Mar6ThuMarch 6, 2014
Posted by Andrew VanderPloeg
A long time ago, in a March far, far away, I wrote a post called Unstocking Your Photography. It was a post that highlighted the importance and value of custom, commissioned photography. While I definitely stand by what I said in that post, it would be short-sighted to say that stock photography doesn't have it's place - it definitely does.
So when Getty Images, one of the largest stock photo suppliers in the world, announces that they are making 35 million of their images freely available, well, that's news that we definitely want to highlight for our readers.
If you're interested in a bit of interesting reading about the announcement, I'd recommend the article entitled, Since It Can't Sue Us All, Getty Images Embraces Embedded Photos, from Business Week.
But while I still have you here (or maybe you just came back), I'll explain the two reasons why I wanted to highlight this on the blog today.
First, as I said above, I wanted you to know about it. It's massive news and it could end up being really, really helpful to many of you. So, consider yourself informed and resourced - now go benefit from it!
Second, I wanted to comment on Getty's decision to do this because it feels like a little bit of a gamble.
As the title of the article I referenced above indicates, Getty identified that they were no longer in control. The world had changed around them and their system was archaic. When a brand runs into this reality (and many have, are, and will run into it), there are always two options:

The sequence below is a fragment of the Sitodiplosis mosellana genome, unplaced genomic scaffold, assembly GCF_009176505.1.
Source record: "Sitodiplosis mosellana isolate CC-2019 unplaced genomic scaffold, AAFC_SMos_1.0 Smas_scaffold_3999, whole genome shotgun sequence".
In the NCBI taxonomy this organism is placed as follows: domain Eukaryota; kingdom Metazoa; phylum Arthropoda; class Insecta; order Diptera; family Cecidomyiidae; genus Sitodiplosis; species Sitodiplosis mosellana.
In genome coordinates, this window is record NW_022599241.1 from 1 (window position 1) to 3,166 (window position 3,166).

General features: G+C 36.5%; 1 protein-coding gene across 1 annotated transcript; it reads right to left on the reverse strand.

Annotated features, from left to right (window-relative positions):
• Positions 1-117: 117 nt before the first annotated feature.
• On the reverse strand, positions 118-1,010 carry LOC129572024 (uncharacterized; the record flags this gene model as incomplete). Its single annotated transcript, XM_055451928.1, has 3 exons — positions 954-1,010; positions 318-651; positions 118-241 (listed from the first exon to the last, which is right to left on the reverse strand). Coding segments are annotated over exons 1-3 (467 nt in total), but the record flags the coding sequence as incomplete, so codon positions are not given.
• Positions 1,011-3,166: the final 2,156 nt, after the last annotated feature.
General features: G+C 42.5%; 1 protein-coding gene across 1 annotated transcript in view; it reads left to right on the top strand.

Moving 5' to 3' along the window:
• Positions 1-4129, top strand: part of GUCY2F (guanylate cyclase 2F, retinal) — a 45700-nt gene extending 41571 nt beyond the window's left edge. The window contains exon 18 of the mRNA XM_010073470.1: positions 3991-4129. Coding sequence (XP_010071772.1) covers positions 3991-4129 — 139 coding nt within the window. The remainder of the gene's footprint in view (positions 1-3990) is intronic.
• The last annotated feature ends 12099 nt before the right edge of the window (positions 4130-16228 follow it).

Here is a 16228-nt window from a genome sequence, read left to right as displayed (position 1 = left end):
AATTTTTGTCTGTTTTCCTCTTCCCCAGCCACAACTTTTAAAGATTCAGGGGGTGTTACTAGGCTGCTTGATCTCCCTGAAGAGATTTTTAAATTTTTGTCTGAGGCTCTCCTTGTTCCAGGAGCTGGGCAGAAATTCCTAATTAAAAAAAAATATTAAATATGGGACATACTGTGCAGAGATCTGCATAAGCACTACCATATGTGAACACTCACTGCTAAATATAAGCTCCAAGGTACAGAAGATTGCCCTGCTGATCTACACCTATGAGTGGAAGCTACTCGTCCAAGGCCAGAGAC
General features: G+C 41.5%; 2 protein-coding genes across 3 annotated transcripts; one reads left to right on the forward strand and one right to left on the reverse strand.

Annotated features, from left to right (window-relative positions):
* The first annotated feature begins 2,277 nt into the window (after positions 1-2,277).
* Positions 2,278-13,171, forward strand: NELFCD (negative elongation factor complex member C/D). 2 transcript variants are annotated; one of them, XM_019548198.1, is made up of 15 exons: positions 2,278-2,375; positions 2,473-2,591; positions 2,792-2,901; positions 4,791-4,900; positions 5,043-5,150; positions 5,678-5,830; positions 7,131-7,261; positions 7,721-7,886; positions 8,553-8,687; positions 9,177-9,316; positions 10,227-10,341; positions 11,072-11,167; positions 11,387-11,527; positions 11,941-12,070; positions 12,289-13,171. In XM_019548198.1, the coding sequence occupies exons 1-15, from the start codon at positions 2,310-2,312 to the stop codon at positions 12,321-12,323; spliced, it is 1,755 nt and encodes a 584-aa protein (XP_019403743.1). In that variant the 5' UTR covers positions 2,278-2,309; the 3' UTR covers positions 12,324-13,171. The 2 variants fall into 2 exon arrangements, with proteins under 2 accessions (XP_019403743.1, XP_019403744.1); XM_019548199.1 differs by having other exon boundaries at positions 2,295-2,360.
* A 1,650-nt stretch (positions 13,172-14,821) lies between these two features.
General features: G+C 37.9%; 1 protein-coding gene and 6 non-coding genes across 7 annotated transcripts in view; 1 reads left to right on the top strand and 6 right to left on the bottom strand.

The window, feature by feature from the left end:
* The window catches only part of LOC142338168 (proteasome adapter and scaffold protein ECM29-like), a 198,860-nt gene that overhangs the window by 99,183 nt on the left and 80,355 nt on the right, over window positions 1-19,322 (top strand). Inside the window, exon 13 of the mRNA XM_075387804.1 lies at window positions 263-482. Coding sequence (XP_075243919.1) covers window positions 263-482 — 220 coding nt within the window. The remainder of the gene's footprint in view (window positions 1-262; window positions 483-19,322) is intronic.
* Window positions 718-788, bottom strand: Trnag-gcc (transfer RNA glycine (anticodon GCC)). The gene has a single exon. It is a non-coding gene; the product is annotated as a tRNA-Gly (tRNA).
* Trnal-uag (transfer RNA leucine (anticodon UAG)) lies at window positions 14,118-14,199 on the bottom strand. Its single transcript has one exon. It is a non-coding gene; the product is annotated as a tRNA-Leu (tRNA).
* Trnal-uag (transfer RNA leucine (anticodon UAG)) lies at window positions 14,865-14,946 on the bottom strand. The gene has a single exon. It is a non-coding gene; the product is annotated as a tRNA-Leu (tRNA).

Option 1 involves putting your head in the sand and continuing to do what you've always done because that's either all you know, it's hard to change, it's what you believe is right, or some other justifying statement or belief.
Option 2 is to embrace the fact that things have changed and change with them. This is almost always a frightening prospect because it usually brings with it a significant degree of risk.
Those two options are clearly acknowledged by Craig Peters, senior vice president at Getty, in the linked article above when he said, “People sharing content without a license is an issue—or it’s an opportunity.” What's interesting is that both options are gambles.
But here's the kicker. The option that feels the safest - the one where you bury your head in the sand, avoiding all the risk of changing with the times - is actually the bigger gamble.
Getty realized that and decided to take control of the gamble as opposed to letting it increasingly control them. It will be interesting to see where this all goes, but if I were a betting man, and had to invest in Getty Images yesterday vs. Getty Images today, I'd be putting my money on the latter.